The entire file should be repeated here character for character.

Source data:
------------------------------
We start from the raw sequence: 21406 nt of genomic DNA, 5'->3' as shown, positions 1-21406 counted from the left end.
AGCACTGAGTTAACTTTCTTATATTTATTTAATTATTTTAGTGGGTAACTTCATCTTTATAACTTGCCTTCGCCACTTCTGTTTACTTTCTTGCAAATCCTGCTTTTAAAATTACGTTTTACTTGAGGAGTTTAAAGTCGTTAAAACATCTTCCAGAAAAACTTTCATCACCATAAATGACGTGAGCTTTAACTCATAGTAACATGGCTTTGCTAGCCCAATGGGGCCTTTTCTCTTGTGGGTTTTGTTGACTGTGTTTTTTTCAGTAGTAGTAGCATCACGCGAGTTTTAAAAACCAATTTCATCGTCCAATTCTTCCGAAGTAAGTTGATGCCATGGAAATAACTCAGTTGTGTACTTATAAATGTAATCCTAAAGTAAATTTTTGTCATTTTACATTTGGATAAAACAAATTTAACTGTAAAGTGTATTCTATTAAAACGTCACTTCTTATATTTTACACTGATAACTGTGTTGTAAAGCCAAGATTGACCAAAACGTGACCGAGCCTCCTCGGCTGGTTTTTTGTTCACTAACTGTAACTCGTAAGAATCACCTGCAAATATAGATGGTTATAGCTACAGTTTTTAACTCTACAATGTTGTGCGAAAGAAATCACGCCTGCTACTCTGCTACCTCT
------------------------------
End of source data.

We start from the raw sequence: 21406 nt of genomic DNA, 5'->3' as shown, positions 1-21406 counted from the left end.
AGCACTGAGTTAACTTTCTTATATTTATTTAATTATTTTAGTGGGTAACTTCATCTTTATAACTTGCCTTCGCCACTTCTGTTTACTTTCTTGCAAATCCTGCTTTTAAAATTACGTTTTACTTGAGGAGTTTAAAGTCGTTAAAACATCTTCCAGAAAAACTTTCATCACCATAAATGACGTGAGCTTTAACTCATAGTAACATGGCTTTGCTAGCCCAATGGGGCCTTTTCTCTTGTGGGTTTTGTTGACTGTGTTTTTTTCAGTAGTAGTAGCATCACGCGAGTTTTAAAAACCAATTTCATCGTCCAATTCTTCCGAAGTAAGTTGATGCCATGGAAATAACTCAGTTGTGTACTTATAAATGTAATCCTAAAGTAAATTTTTGTCATTTTACATTTGGATAAAACAAATTTAACTGTAAAGTGTATTCTATTAAAACGTCACTTCTTATATTTTACACTGATAACTGTGTTGTAAAGCCAAGATTGACCAAAACGTGACCGAGCCTCCTCGGCTGGTTTTTTGTTCACTAACTGTAACTCGTAAGAATCACCTGCAAATATAGATGGTTATAGCTACAGTTTTTAACTCTACAATGTTGTGCGAAAGAAATCACGCCTGCTACTCTGCTACCTCT